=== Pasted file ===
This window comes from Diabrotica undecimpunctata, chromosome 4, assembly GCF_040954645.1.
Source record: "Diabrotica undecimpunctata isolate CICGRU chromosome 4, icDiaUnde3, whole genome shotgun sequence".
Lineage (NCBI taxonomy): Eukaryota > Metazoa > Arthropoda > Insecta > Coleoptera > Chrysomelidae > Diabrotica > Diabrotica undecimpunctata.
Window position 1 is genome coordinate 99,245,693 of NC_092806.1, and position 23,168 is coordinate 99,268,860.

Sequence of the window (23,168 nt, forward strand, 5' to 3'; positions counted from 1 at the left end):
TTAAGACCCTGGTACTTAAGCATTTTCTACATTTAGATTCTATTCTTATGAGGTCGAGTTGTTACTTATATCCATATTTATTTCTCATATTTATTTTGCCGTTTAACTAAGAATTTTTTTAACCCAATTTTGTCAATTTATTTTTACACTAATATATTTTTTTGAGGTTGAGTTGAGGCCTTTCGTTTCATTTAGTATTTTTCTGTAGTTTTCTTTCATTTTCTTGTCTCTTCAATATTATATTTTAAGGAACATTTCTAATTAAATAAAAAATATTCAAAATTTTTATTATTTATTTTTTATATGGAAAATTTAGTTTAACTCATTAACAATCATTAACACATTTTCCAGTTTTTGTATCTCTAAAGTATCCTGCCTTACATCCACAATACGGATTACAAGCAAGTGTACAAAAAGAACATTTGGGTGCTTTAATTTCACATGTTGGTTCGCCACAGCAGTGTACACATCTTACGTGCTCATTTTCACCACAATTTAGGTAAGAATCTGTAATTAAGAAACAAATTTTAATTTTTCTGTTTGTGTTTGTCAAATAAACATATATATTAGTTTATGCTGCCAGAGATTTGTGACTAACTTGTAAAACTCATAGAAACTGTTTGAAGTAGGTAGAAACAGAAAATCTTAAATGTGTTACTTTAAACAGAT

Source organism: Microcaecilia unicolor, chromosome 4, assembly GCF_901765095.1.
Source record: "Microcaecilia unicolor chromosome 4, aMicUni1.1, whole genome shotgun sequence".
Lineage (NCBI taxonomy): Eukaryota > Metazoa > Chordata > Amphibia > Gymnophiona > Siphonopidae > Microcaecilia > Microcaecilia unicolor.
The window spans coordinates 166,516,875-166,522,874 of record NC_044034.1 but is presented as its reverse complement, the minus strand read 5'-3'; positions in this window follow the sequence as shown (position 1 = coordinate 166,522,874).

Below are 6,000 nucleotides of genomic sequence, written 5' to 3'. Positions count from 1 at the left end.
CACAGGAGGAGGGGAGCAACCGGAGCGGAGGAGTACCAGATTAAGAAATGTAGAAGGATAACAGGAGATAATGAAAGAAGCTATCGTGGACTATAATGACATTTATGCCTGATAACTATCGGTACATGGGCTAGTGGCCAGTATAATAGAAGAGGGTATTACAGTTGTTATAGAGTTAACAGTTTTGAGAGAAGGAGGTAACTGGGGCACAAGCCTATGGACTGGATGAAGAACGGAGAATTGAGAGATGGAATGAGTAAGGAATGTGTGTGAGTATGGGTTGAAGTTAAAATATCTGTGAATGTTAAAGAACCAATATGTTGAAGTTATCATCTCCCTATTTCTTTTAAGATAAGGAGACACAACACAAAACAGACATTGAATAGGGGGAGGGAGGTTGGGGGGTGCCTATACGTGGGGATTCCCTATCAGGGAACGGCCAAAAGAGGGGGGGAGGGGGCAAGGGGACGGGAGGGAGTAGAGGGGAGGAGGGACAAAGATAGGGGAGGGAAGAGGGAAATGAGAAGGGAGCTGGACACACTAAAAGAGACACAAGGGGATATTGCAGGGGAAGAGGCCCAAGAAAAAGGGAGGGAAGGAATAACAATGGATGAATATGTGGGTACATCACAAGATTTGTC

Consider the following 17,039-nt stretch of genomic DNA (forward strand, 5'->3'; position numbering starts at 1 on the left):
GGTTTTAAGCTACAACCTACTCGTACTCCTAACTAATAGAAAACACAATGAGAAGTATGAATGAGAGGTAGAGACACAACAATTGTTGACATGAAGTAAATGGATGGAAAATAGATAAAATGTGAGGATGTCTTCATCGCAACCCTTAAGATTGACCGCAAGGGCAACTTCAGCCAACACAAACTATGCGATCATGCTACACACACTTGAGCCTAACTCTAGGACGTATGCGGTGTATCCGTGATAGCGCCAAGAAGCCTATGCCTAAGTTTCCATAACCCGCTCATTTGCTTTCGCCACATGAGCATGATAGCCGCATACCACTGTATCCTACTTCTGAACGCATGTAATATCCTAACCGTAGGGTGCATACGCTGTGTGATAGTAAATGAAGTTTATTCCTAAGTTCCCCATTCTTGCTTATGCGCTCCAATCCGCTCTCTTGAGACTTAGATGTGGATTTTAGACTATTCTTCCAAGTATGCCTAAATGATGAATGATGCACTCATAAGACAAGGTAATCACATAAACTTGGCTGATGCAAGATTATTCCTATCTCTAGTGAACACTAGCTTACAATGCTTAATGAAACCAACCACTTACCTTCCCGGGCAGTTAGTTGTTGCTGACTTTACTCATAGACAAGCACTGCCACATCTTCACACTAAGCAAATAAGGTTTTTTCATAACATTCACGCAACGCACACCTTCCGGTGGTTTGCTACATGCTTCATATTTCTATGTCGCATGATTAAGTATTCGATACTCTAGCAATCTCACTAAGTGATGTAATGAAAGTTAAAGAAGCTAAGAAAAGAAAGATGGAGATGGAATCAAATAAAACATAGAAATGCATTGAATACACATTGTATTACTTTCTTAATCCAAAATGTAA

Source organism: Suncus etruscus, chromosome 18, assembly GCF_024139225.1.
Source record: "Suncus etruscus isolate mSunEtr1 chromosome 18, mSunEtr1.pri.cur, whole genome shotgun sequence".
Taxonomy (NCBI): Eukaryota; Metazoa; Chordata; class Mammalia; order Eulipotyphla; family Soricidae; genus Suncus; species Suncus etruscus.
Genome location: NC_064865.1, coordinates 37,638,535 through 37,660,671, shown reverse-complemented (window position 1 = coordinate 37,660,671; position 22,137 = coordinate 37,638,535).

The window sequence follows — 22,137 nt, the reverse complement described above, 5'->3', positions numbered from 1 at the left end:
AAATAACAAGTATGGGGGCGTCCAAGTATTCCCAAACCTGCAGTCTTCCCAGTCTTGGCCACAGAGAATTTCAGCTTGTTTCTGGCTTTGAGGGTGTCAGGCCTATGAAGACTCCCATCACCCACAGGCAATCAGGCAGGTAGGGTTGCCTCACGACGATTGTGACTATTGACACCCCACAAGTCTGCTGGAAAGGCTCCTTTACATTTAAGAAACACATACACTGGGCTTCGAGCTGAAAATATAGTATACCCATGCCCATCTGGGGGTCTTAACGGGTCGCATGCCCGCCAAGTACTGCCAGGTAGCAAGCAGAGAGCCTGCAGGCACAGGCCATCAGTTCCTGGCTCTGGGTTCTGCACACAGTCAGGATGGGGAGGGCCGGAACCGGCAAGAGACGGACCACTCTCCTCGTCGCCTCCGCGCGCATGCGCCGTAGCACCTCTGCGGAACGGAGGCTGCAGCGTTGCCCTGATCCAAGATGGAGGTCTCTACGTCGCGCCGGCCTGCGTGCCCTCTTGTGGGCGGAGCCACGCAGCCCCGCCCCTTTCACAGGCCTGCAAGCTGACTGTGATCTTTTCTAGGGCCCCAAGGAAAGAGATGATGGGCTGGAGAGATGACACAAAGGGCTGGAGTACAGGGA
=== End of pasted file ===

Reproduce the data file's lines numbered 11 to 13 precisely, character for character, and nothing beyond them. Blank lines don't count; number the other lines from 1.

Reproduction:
Below are 6,000 nucleotides of genomic sequence, written 5' to 3'. Positions count from 1 at the left end.
CACAGGAGGAGGGGAGCAACCGGAGCGGAGGAGTACCAGATTAAGAAATGTAGAAGGATAACAGGAGATAATGAAAGAAGCTATCGTGGACTATAATGACATTTATGCCTGATAACTATCGGTACATGGGCTAGTGGCCAGTATAATAGAAGAGGGTATTACAGTTGTTATAGAGTTAACAGTTTTGAGAGAAGGAGGTAACTGGGGCACAAGCCTATGGACTGGATGAAGAACGGAGAATTGAGAGATGGAATGAGTAAGGAATGTGTGTGAGTATGGGTTGAAGTTAAAATATCTGTGAATGTTAAAGAACCAATATGTTGAAGTTATCATCTCCCTATTTCTTTTAAGATAAGGAGACACAACACAAAACAGACATTGAATAGGGGGAGGGAGGTTGGGGGGTGCCTATACGTGGGGATTCCCTATCAGGGAACGGCCAAAAGAGGGGGGGAGGGGGCAAGGGGACGGGAGGGAGTAGAGGGGAGGAGGGACAAAGATAGGGGAGGGAAGAGGGAAATGAGAAGGGAGCTGGACACACTAAAAGAGACACAAGGGGATATTGCAGGGGAAGAGGCCCAAGAAAAAGGGAGGGAAGGAATAACAATGGATGAATATGTGGGTACATCACAAGATTTGTC

Consider the following 17,039-nt stretch of genomic DNA (forward strand, 5'->3'; position numbering starts at 1 on the left):